The proposal to extend Wellington Airport’s runway is part of the Wellington Council’s 10-year plan.
International air connections were listed as part of its “eight big ideas” for economic growth in its long-term strategy.
The council says a runway that’s 300 metres longer could allow for much bigger planes coming from Asia and other overseas countries that don’t fly to Wellington directly.
“The benefits to Wellington will be immense. Direct flights to an Asian hub would service a particular end point destination and would feed into wider networks in Asia and on to Europe, Africa and the Middle East. These improved linkages would flow into increased cross border business, expanded trade and investment, greater visitor numbers, as well as more convenience for travellers. Most importantly they would improve the attractiveness of Wellington as a place to live and do business in,” the Wellington Employers’ Chamber of Commerce said in a statement.
The council has also agreed to fund up to $90 million of the possible $300 million bill.
The benefits of the extension were backed up by a report prepared by Ernst & Young (EY) that assessed the economic benefits.
EY found that there would be $1.7 billion in direct economic benefit to New Zealand in the next 40 years.
For Wellington specifically, it found there would be $684 million in economic benefits over 40 years.
But no matter what the report’s findings, the buck stops with airlines.
In the end, it’s a commercial decision whether they fly there or not, and BARNZ doesn’t give the extension plans a vote of confidence.
BARNZ said in a submission to the council the economic impact assessment by EY overstates the benefits of the extension while overlooking the costs associated with it.
It raised the question of whether tourists would actually want to land in Wellington as their first point of contact, as it requires a “figure of eight” to explore the country, rather than starting in Auckland and working their way down.
It also questioned the idea that people would wait 48 hours to catch a direct flight rather than adding a stopover in Auckland or Australia.
BARNZ executive director John Beckett said cost benefits need to be thoroughly analysed.
“Wellington’s wanting to boost itself, and if it’s got $300 million to do that, there could well be better ways to spend it than on the runway extension.”
Infometrics senior economist Benje Patterson says if the runway is extended, there will only be a minor effect on retail spending.
“Wellington is much more orientated towards domestic tourism rather than tourism generated by international visitors,” Patterson says.
He says in the March 2014 year, there was almost $1.3 billion dollars spent by New Zealand tourists in the region, versus $470 million spent by foreign visitors.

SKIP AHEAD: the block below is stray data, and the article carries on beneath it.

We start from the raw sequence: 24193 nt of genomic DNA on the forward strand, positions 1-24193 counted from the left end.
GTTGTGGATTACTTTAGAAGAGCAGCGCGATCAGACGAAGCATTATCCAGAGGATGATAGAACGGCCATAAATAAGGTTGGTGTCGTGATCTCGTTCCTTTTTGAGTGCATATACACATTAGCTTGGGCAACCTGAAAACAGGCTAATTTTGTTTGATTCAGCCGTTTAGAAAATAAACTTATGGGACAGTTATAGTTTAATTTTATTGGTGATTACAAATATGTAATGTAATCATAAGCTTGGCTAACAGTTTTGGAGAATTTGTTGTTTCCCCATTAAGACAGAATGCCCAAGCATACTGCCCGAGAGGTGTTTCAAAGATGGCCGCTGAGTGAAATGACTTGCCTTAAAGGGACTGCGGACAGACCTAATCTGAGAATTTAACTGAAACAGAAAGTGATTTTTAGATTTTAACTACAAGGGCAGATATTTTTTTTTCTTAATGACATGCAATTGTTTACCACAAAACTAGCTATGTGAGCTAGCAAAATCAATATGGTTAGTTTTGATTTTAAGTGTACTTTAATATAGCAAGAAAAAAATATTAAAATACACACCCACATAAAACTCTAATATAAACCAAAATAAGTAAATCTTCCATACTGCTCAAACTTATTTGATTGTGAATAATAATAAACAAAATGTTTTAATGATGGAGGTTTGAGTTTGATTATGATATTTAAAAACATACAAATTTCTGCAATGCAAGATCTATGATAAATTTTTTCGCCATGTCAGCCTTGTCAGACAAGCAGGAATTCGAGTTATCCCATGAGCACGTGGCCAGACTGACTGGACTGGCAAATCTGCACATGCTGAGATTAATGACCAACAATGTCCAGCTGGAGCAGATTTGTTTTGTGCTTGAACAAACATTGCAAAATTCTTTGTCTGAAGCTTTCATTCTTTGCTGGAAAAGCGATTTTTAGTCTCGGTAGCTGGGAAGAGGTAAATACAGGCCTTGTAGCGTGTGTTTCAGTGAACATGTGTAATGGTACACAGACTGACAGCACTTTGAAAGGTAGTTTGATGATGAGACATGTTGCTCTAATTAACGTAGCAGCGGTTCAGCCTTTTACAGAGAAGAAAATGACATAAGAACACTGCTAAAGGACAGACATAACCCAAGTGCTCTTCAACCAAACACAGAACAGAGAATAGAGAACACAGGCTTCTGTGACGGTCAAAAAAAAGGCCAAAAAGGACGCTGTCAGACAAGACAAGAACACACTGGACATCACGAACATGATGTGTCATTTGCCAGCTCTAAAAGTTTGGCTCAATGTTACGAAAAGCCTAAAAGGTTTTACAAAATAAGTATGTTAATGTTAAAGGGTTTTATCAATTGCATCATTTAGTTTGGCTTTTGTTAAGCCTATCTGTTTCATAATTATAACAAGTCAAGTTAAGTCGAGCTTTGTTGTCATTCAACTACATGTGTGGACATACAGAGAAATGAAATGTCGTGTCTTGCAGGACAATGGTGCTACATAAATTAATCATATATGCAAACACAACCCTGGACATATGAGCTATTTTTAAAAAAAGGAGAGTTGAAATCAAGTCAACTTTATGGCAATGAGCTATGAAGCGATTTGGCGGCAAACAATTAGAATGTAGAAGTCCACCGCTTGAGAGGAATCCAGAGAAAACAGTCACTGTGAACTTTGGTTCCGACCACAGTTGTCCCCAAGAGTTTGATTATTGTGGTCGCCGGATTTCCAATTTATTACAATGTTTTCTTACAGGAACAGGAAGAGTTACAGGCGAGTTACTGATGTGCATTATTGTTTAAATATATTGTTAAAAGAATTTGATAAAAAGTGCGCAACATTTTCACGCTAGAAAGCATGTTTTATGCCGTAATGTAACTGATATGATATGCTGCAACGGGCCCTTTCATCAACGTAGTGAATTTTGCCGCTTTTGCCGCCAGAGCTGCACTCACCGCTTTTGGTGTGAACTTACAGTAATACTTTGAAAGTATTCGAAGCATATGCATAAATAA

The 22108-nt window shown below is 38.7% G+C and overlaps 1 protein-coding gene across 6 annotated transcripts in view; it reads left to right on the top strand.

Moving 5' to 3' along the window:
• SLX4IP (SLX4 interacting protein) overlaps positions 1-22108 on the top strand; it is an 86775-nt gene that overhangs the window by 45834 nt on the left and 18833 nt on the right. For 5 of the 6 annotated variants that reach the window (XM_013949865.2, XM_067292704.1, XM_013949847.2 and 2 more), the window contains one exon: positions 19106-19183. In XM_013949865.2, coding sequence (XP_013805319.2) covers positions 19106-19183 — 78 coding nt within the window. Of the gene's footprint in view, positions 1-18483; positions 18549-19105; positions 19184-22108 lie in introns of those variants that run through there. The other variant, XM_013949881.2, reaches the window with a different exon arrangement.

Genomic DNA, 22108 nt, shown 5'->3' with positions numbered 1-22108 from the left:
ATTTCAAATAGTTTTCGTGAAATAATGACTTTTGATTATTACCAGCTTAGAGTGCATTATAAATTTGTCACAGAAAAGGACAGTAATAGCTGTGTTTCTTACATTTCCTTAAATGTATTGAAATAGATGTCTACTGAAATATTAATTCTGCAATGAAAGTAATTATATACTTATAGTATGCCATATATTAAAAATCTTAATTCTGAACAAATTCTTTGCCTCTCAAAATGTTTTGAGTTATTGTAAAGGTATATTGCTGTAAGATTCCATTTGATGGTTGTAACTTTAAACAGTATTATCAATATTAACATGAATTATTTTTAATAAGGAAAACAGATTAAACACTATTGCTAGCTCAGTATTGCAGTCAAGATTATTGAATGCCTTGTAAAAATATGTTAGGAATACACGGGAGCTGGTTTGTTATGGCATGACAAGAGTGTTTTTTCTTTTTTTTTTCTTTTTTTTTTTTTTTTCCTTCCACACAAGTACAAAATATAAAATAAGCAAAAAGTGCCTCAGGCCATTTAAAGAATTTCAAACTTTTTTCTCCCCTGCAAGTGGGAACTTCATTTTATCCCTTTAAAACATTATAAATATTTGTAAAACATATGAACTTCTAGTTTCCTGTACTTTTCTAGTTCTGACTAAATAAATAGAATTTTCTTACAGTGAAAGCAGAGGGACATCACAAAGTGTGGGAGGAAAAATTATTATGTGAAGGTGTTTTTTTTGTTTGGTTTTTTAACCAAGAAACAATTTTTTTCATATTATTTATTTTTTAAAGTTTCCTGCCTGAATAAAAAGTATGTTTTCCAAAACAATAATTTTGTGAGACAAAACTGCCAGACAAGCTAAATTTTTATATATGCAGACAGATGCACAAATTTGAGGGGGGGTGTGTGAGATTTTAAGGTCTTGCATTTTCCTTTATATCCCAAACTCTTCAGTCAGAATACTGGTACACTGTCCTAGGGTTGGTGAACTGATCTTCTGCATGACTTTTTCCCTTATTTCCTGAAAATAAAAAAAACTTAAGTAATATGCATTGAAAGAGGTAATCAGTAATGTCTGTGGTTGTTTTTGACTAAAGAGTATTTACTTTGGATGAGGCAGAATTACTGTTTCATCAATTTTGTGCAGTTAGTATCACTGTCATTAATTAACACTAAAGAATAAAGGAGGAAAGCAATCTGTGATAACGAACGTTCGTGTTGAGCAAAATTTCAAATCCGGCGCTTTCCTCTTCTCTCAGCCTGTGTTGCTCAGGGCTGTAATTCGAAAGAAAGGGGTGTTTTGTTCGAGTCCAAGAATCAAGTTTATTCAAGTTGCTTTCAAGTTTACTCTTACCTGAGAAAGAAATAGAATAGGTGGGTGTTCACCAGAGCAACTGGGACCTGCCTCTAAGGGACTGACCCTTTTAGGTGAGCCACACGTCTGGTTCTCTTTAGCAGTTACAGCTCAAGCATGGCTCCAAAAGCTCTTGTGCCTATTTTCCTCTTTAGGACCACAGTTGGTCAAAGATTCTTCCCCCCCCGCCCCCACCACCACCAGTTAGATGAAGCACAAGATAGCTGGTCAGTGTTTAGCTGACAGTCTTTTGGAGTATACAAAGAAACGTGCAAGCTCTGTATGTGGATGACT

This equates to 73 percent spending by domestic visitors and 27 percent spending by international visitors.
International spend in Wellington pales compared to a tourism hotspot like Queenstown, where 70 percent of spending is international and 30 percent is domestic.
“Domestic visitors spend a lot more, so it casts further doubt as to whether the runway extension itself would generate more international activity,” Patterson says.
“Even if there was reasonable growth, it would be a drop in the bucket for growth retailers in the Wellington region. It will have an effect, but it wouldn’t be significant.”
He says Wellington Airport is a massive hub for domestic flights, but not many international visitors fly into Wellington as their sole destination.
“With mid-tier cities, the reality is you can sustain long-haul flights but you probably can’t sustain them with a high enough frequency.”
Westpac senior economist Felix Delbrück echoes this.
He says the extension has the potential to bring large economic benefits if successful, but most studies to date have assumed Wellington could attract airlines to operate long-haul flights in the region.
“That’s where questions arise – direct routes via a hub in Asia, or possibly North America, may aid the public sector in its dealings with major trading partners and reduce demand through Auckland, but will this be sufficient to justify regular scheduled flights?”
Delbrück says in order to be confident in the potential economic benefits, there needs to be a clear plan to attract business and leisure travellers, an analysis on where demand would come from and why, as well as some concrete commitments by airlines.
3 News reports that Wellington Airport chief executive Steve Sanderson says the criticisms of the extension are premature and there’s a lot of work to be done before a final decision.
He said the airport was deliberately taking a “slow, careful approach” and not rushing the plans.
The next step the council and Wellington Airport are taking is a consultation process, before lodging resource consent with a 15-year timeframe.
They will then commit to a more in-depth economic impact assessment.
We’d be interested to hear your thoughts on the matter. Do you think there’s a better way the Wellington City Council could spend up to $90 million on the region?